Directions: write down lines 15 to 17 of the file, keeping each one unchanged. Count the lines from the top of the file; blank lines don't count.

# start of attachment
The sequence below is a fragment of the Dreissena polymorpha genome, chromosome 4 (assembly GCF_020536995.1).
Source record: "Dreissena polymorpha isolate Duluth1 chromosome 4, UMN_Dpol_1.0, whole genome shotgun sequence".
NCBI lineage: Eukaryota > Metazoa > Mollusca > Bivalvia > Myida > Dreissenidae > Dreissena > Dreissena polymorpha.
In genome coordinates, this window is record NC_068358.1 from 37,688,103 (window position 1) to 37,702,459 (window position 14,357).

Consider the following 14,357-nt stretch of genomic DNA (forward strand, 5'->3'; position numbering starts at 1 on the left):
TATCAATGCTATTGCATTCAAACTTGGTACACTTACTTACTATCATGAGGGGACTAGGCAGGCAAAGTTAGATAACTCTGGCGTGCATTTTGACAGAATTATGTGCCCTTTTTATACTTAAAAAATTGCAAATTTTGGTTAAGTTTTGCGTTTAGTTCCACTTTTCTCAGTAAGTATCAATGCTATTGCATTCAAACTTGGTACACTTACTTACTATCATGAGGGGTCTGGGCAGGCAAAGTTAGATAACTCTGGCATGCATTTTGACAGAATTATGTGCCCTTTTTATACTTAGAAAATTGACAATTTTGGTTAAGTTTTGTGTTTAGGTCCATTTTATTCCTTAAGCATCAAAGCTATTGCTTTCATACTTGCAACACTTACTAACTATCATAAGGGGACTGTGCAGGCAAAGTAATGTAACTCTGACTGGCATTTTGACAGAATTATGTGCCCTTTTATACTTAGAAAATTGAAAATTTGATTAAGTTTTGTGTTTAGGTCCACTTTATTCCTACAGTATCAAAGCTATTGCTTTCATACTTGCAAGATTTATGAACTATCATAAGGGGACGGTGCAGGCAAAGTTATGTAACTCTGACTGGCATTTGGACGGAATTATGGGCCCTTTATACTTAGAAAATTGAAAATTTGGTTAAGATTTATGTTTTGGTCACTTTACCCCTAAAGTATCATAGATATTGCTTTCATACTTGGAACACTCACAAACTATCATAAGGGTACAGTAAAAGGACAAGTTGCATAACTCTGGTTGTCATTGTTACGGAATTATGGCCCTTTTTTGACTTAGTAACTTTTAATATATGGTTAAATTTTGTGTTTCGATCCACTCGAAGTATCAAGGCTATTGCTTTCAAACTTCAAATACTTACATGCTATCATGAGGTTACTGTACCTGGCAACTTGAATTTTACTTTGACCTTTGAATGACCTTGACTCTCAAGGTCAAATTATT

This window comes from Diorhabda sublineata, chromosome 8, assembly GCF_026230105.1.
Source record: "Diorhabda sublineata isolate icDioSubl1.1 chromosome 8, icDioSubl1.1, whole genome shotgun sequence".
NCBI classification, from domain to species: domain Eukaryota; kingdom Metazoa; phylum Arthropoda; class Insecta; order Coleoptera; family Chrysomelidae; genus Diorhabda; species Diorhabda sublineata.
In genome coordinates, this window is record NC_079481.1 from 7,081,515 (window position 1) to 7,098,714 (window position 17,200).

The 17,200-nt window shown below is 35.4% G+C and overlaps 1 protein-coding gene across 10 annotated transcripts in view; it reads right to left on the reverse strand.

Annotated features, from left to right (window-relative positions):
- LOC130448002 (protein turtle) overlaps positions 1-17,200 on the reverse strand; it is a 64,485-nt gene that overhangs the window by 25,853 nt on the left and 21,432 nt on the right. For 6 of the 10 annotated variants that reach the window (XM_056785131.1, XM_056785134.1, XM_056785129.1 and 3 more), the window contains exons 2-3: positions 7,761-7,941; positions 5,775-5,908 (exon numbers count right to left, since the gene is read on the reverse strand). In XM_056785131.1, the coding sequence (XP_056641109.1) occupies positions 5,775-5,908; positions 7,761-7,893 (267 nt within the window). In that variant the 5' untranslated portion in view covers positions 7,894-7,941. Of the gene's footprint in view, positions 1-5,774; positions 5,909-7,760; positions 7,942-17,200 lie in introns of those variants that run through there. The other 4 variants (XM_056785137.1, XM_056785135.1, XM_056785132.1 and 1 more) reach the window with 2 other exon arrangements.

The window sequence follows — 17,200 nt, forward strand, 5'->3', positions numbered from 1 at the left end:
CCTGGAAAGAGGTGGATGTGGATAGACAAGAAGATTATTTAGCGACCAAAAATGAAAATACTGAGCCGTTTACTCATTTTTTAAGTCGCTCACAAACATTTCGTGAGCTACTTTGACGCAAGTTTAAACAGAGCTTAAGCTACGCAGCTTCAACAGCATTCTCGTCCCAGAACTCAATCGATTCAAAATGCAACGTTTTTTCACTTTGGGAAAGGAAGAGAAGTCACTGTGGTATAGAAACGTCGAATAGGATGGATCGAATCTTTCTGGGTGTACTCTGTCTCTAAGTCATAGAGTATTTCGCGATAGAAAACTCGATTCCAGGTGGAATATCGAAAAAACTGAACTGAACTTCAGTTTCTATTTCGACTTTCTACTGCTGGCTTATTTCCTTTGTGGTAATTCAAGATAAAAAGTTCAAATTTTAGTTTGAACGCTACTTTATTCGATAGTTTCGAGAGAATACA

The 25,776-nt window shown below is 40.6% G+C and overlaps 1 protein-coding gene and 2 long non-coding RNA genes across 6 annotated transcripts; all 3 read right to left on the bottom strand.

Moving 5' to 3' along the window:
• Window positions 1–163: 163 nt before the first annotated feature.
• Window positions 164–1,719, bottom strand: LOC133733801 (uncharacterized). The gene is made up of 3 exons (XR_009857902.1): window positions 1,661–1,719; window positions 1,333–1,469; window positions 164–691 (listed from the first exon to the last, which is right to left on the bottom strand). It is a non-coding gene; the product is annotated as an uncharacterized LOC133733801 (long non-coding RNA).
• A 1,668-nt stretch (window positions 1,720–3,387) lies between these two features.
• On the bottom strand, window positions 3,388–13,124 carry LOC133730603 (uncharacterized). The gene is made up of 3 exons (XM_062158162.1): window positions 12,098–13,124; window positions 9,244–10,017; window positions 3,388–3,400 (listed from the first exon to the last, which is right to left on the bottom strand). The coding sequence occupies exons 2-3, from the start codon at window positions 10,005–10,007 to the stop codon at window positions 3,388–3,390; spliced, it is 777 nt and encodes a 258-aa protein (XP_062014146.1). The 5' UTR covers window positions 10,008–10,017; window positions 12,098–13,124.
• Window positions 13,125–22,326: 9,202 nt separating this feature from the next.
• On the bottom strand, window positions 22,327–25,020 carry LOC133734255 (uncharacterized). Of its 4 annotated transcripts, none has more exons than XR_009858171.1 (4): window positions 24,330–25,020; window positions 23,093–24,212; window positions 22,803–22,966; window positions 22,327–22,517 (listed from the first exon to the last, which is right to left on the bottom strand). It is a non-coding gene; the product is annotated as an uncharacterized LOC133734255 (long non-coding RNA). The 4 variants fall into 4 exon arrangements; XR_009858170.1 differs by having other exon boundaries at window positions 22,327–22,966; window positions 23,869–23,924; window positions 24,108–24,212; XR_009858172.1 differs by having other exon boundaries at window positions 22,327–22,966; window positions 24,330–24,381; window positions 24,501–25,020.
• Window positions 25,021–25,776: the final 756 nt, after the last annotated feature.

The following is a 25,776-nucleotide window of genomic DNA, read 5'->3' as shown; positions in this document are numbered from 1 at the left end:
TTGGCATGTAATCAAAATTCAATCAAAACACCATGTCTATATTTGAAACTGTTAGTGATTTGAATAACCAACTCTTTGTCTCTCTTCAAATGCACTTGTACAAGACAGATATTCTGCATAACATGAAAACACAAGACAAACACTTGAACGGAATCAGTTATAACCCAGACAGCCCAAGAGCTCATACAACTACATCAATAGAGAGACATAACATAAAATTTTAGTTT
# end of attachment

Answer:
CCTGGAAAGAGGTGGATGTGGATAGACAAGAAGATTATTTAGCGACCAAAAATGAAAATACTGAGCCGTTTACTCATTTTTTAAGTCGCTCACAAACATTTCGTGAGCTACTTTGACGCAAGTTTAAACAGAGCTTAAGCTACGCAGCTTCAACAGCATTCTCGTCCCAGAACTCAATCGATTCAAAATGCAACGTTTTTTCACTTTGGGAAAGGAAGAGAAGTCACTGTGGTATAGAAACGTCGAATAGGATGGATCGAATCTTTCTGGGTGTACTCTGTCTCTAAGTCATAGAGTATTTCGCGATAGAAAACTCGATTCCAGGTGGAATATCGAAAAAACTGAACTGAACTTCAGTTTCTATTTCGACTTTCTACTGCTGGCTTATTTCCTTTGTGGTAATTCAAGATAAAAAGTTCAAATTTTAGTTTGAACGCTACTTTATTCGATAGTTTCGAGAGAATACA

The 25,776-nt window shown below is 40.6% G+C and overlaps 1 protein-coding gene and 2 long non-coding RNA genes across 6 annotated transcripts; all 3 read right to left on the bottom strand.

Moving 5' to 3' along the window: